Building the perfect beast: The HTPC build

Last November, I was faced with a problem. A good problem, but a problem nonetheless: Thanks to a good friend of mine, I went from a 37″ 1080p HDTV (a Panasonic Viera, and it’s still in use. Had it since 2011 when some people bought it for a football game and couldn’t return it so they sold it at a loss on Craigslist) up to a 50″ 4K TV. The problem was that I had plenty of things that could drive a 1080p display, but 4K60? That was a whole other ball game.

I had two devices that could drive my TV fine: My desktop PC (which is very out of range of my TV), and my Xbox One X. I could also use the TV itself (being a Roku TV) but the problem with that is that the Twitch app is 99% depreciated. For that, I’d need the Xbox. (Twitch and YouTube sum up 90% of what I do with the TV.)

YouTube was another issue in and of itself. I frequently put on content that I just have in the background, or something I can just kick back, relax, and watch with no intervention. That all got shattered when an ad came up that was forty minutes long. It was skippable, yes, but that involves me picking up my remote and skipping the ad. Twitch is a lot more reasonable with 30 second ads that don’t require you to skip.

Thus, the idea to just roll my own HTPC was born. Kodi’s a damn fine media center frontend, and the YouTube app–while requiring some advanced configuration–strips ads out. I do watch a lot of ads on my phone, so I’d like to think that hey, getting some ad free time in on my TV is balancing it out.

Starting the build

I needed some hardware to make this happen. As if on cue, I remembered that one of the PCs I got off a friend had a reasonably recent GPU in it, an RX 550. For gaming, it’s an absolute potato, but for just viewing 4K content? Perfect. Now we need a platform to build on.

Initially, I started by just adding the card to one of the older Dell prebuilts I had laying around. It was old, but not too old, being equipped with a Sandy Bridge i3 and 8GB of RAM. It was then I hit a snag: The RX 550 requires a board with EFI, and the board in the Dell didn’t have EFI support. Shit.

I dug around and found some potato motherboard that had EFI support. It was sparse on features, but so long as it had EFI and supported the i3 I had, we’d be cherry. Thankfully, it did! Except…we had another problem. Windows 10 did NOT want to work on this system. It’d boot, but it’d take a solid two minutes to boot, hanging at the Windows logo.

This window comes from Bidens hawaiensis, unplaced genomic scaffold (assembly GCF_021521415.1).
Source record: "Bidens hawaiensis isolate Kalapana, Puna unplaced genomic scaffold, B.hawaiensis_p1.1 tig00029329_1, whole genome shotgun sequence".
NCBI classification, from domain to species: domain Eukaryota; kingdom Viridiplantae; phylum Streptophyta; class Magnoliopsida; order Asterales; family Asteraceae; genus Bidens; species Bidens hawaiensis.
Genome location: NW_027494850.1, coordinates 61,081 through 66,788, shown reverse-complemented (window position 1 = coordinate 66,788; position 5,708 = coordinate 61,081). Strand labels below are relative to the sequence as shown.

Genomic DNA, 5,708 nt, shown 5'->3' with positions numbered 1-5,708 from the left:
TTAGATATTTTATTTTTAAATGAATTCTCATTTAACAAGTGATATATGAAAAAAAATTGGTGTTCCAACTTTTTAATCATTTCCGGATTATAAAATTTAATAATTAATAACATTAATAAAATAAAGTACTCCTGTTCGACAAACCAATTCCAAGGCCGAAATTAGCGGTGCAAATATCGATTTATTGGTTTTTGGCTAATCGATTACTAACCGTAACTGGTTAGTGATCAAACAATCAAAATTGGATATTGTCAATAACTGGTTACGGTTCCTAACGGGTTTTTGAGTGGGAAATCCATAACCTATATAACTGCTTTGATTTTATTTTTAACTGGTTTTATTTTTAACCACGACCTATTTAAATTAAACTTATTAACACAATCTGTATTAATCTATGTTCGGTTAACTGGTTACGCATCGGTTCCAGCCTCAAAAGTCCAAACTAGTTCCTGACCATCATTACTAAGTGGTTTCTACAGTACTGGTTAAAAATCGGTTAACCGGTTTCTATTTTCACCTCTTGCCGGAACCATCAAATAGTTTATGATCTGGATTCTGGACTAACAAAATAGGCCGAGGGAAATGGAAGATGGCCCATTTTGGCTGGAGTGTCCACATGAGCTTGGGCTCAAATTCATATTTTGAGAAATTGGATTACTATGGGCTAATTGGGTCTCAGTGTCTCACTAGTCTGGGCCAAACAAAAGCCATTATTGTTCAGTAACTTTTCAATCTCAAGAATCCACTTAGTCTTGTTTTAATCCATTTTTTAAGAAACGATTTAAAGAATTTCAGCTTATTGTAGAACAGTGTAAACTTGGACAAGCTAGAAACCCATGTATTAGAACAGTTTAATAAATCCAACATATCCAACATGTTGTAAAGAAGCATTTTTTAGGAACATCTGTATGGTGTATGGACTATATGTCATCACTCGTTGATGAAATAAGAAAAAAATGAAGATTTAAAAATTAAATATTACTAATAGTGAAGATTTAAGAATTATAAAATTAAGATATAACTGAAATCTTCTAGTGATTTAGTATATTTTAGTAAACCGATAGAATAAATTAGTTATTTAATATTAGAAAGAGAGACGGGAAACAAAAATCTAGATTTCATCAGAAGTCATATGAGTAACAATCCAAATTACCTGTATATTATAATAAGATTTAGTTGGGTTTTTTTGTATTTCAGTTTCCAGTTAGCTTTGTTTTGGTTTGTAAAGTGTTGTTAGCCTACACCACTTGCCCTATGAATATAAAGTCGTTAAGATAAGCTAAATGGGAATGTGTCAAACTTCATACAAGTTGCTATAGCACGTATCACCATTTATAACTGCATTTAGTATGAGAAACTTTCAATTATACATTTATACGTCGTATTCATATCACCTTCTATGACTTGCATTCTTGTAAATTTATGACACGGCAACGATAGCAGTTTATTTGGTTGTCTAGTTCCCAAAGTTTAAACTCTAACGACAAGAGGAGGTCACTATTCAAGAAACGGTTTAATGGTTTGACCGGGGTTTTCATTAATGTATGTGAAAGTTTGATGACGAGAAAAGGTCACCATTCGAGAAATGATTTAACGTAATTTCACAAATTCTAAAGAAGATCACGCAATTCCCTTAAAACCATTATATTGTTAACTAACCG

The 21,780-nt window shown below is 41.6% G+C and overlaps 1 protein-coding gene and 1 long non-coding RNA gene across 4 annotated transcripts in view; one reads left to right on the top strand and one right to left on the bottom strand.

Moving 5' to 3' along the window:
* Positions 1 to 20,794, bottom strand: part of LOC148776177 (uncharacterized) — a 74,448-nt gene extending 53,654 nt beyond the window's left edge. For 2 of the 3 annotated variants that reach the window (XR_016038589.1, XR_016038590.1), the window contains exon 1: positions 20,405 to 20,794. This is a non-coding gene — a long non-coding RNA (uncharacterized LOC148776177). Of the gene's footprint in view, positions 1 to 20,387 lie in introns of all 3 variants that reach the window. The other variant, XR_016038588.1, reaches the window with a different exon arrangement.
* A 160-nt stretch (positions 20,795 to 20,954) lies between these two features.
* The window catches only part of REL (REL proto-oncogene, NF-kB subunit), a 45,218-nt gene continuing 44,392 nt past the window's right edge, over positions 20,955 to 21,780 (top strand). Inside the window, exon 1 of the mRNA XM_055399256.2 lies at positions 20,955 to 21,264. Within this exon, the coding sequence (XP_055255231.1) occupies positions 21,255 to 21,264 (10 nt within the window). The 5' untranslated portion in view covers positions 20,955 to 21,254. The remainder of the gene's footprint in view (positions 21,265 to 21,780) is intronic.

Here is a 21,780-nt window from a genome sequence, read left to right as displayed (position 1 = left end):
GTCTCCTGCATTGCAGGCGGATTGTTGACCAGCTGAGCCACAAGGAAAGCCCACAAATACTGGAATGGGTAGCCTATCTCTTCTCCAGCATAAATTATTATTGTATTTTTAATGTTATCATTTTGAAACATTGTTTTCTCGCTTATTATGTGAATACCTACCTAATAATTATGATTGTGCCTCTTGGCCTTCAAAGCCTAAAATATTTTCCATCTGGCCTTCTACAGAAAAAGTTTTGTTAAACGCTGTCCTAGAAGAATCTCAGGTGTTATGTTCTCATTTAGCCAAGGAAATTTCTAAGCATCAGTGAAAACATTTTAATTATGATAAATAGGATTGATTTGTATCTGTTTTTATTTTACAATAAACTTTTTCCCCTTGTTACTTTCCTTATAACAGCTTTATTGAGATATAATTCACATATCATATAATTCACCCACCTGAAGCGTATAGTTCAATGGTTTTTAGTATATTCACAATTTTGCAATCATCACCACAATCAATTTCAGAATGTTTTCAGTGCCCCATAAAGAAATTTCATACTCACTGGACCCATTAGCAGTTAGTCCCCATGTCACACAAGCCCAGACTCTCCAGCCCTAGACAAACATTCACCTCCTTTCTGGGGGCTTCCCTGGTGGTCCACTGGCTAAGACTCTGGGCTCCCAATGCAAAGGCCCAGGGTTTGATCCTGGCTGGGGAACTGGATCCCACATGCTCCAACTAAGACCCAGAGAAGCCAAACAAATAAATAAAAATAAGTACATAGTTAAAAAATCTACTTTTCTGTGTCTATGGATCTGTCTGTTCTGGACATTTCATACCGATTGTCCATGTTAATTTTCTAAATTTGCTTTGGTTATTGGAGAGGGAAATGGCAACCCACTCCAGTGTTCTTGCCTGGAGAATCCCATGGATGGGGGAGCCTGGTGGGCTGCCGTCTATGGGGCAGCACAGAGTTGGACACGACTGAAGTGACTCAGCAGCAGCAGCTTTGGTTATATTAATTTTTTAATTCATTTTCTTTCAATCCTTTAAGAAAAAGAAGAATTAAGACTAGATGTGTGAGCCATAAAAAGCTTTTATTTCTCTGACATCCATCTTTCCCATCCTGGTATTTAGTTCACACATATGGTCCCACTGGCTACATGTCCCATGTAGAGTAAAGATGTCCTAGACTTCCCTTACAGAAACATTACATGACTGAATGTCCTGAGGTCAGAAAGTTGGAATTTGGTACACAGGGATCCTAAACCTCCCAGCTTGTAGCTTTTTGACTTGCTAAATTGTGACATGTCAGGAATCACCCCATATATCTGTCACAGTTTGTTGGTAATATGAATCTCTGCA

I rolled it back to Windows 7, and the boot problem went right away. Unfortunately, this wouldn’t be sufficient, as Windows 7 support was going to end in a few weeks (at the time).

Getting more curious, I tried Windows 8.1 Pro, and that too didn’t have the booting problem. However, in an absolutely genius move, AMD had no support for 8.x. They only made drivers for 7 and 10. Sigh. 

As if on cue, however…a Dell XPS One was dropped into my lap. It had a bad GPU, however, so the machine was unfortunately a lost cause. But it did have one little trinket in it: A i7-3770S. Now we’re talkin’.

Given that little potato board was already not having a good time running anything modern, I decided now would be a good time to shuffle hardware around and pull the board out of my file server, a Gigabyte Z77M-D3H. Perfect for something like this, and should be able to handle the i7 perfectly.

At last we have a mostly finalized hardware build. After getting it up and running, it performed flawlessly.

Of course, there was more work to be done…

The Software Setup

Given that this system was mostly going to be used for–at most–Twitch and YouTube and maybe pulling content over the network, I opted to go for Win10 LTSC. I could go Linux but I don’t feel like putting up with it. And of course on top of it all was Kodi, using the Embuary skin.